Economic transitions in Asia are influencing the duration andÂ destination of relocation assignments.
By Michael Switow
The days of relocating professionals and their familiesÂ overseas on two-to-three year contracts with housing,Â education, and other allowances are certainly not over,Â but they are waning.
âWe believe companies will continue to move staffÂ around the world in ever-growing numbers in 2020,âÂ says Lee Quane, the regional director for Asia at ECAÂ International. âBut they will be doing so in a much moreÂ varied fashion.â
Traditional expatriate postings declined by 10 per centÂ from 2013 to 2019, according to the companyâs research,Â and Quane expects the trend to continue.
âThe number of white Western people from developedÂ economies relocating for their job on highly paidÂ contracts to other developed economies is rapidlyÂ declining,â agrees Yvonne McNulty, a senior lecturerÂ at Singapore University of Social Sciencesâ S R NathanÂ School of Human Development. âThese people will stillÂ move in the hundreds of thousands every year but willÂ do so on significantly scaled back salaries.â
Whilst traditional assignments still account for 45Â per cent of postings, multinational companies areÂ increasingly sending staff overseas for significantlyÂ shorter or significantly longer periods of time. Short-termÂ assignments are particularly popular with youngerÂ workers.
âPeople need international experience on their CVÂ because they do not intend to stay with one companyÂ for their entire career,â McNulty says. âWe have movedÂ to a world where âfuture employabilityâ is a greaterÂ commodity than âcurrent employment.ââ
These short-term assignments have become anÂ important employee retention tool, whilst also enablingÂ companies to meet urgent needs or provide training andÂ rewards to staff. Itâs worth noting that this trend appliesÂ largely to North American and European multinationals;Â large Asian firms still rely more on traditionalÂ assignments.
Meanwhile, in markets like Hong Kong and SingaporeÂ where the local talent pool is finite, companies areÂ hiring locally-based expatriates or asking staff toÂ relocate for an indefinite period of time.
Staff commuting between countries is becoming moreÂ common; for example, an employee might work inÂ Jakarta during the week but return to Singapore toÂ be with family on the weekends. This is being enabledÂ by the rise of low-cost carriers that have increased theÂ number of routes across Asia, enabling travellers to flyÂ directly to second- and third-tier cities without beingÂ forced to transit through a hub.
China Slowing Down
Two major trends can be observed when it comes to theÂ destinations for foreign talent:
- China is expected to remain the top destinationÂ in Asia for foreign assignments, despite its slowingÂ economy and international trade disputes.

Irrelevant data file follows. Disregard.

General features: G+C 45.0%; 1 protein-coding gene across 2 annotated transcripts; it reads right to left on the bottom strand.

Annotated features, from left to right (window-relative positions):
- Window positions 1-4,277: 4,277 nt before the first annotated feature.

- Those two economic factors are among the reasonsÂ why other Asian markets will also see an increase inÂ foreign postings. Taiwan and ASEAN countries areÂ among the biggest beneficiaries as U.S. tariffs leadÂ businesses to re-examine their supply chains.
Whilst some companies are finding it too complex toÂ shift out of China, others have already made the shift.
Just take a look at the smartphone industry: LGÂ Electronics is shifting to Vietnam; Sony has closedÂ its Beijing smartphone factory to make phones inÂ Thailand; and Samsung has closed its last plant in China.Â Samsungâs move, though, has been a decade in theÂ making, in part a result of rising Chinese wages plusÂ the companyâs declining Chinese market share. NearlyÂ two-thirds of Samsungâs smartphones are now madeÂ in Vietnam. In July, it also announced plans to create aÂ massive factory in India.
Lower down the value chain, there are a host ofÂ companies that are being forced to relocate due toÂ rising costs.
âAs companies hedge their bets, theyâre moving toÂ other locations like Indonesia, Malaysia, Thailand,Â and Vietnam,â says Quane. âTherefore, weâll see moreÂ mobility into these locations.â
âFor every foreign company that left China in 2019,Â there were two to three more seriously contemplatingÂ doing so and we expect more companies to leave ChinaÂ in 2020 than in 2019,â adds Dan Harris, founder of lawÂ firm Harris Bricken, in an article on the China Law Blog.
Chinaâs dominance in the 5G market is also creatingÂ more demand for talent outside the country. In part,Â this may be due to U.S. sanctions placed on Huawei, butÂ itâs also a reflection of the fact that many of the relatedÂ products and parts, including chips and processors, areÂ not produced domestically. Quane predicts that theÂ shift to 5G will increase demand for Taiwanese partsÂ and result in more companies increasing their presenceÂ there.